Duncan to Announce Planned Overhaul of Student Aid Form
Wednesday, June 24, 2009
Education Secretary Arne Duncan is expected to announce today an effort to streamline the complicated process of applying for federal financial aid for college.
The Free Application for Federal Student Aid (FAFSA), which includes more than 100 questions about income and assets, is so difficult that some parents pay private companies to fill it out for them or just give up. By Education Department estimates, about 1.5 million students would probably be eligible for Pell grants -- which are for low-income families -- but do not apply.
The federal government collects much of the same information on tax forms. In a pilot program that begins in January, students who apply for aid for the spring semester will be able to get their tax data from the Internal Revenue Service online so they can more easily complete the application. That option eventually may be expanded to all students.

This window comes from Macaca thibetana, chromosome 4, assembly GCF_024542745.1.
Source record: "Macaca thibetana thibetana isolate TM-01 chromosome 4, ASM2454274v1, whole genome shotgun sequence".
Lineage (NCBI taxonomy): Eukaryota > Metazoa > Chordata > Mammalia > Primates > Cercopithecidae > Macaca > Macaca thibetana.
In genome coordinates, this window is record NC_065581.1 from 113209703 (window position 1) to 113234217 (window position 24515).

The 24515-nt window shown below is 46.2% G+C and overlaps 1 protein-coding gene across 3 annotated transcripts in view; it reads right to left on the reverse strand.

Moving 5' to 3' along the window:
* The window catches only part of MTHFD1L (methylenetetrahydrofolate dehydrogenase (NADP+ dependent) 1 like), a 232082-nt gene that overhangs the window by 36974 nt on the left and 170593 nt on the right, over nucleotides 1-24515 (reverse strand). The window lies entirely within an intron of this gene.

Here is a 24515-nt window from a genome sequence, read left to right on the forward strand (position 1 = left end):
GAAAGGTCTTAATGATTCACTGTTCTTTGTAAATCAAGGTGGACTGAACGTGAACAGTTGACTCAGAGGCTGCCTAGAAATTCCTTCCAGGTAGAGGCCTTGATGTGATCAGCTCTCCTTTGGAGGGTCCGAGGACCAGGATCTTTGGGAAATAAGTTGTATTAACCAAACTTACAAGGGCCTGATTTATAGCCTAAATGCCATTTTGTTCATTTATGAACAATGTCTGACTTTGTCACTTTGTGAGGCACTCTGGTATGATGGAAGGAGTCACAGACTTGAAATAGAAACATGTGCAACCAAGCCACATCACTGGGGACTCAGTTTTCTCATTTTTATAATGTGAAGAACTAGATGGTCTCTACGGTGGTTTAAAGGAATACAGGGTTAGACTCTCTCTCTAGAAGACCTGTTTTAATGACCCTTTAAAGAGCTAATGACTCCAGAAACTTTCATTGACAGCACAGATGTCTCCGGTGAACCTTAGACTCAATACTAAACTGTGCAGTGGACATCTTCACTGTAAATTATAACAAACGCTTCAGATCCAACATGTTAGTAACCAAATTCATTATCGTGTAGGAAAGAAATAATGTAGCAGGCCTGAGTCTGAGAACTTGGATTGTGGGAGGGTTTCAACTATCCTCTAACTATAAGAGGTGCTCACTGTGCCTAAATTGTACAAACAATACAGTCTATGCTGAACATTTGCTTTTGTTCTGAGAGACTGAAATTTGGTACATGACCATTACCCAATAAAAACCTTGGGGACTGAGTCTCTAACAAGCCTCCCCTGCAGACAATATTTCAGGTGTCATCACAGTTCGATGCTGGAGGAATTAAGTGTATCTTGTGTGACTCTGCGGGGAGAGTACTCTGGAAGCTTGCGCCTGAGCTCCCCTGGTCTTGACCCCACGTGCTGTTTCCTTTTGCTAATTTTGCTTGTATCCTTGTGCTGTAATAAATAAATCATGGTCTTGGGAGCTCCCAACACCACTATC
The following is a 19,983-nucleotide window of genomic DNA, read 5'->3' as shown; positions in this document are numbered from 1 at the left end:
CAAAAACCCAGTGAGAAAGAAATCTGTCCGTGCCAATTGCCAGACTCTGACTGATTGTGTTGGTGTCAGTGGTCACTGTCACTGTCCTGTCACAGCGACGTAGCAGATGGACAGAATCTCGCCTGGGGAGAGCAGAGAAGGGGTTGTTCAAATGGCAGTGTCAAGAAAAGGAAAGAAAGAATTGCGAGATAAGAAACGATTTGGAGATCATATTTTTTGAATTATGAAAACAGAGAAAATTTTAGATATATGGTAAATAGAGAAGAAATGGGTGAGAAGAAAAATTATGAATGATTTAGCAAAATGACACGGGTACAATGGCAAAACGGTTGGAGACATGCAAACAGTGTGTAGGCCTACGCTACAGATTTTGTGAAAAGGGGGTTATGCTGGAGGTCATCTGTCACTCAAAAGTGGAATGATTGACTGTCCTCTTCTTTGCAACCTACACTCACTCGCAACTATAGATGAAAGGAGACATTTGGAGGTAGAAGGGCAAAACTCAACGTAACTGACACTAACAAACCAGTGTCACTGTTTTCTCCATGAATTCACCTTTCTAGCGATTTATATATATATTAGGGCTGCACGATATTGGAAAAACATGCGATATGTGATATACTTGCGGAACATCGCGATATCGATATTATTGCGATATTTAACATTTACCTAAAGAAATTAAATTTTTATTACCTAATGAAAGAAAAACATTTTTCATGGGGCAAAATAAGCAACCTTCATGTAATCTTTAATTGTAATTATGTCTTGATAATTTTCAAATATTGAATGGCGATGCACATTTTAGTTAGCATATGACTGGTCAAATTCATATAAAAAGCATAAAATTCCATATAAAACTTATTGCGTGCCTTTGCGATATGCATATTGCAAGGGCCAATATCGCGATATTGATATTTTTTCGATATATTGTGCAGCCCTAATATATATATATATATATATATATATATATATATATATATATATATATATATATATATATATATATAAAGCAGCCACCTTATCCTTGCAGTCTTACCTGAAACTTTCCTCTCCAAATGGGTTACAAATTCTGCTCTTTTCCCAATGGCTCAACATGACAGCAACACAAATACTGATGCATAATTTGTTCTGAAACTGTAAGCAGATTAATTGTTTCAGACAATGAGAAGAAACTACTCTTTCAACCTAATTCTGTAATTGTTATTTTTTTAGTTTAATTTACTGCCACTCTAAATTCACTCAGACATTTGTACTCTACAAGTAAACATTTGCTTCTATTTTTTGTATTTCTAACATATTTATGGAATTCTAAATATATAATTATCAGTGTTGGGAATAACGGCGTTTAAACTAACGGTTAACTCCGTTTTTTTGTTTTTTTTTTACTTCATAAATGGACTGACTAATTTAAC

Because of the recession, federal aid applications have increased by 12 percent over this time last year.
Education Department officials said Duncan will ask Congress to let students apply based on the information on tax returns rather than requiring additional documentation such as statements on investments, untaxed income and bank accounts, as they must now.
Duncan also will propose shortening and simplifying the online application, which most students use, by dropping some questions. Families would be able to fill out a "smarter" online form that would quickly provide information about whether they are likely to be eligible for aid.
"We have to educate our way to a better economy," Duncan said in a statement yesterday. "The FAFSA improvements will reduce the burden on the 16 million students and families who apply for federal financial aid every year, and are designed to help increase college enrollment among low-income and middle-income students."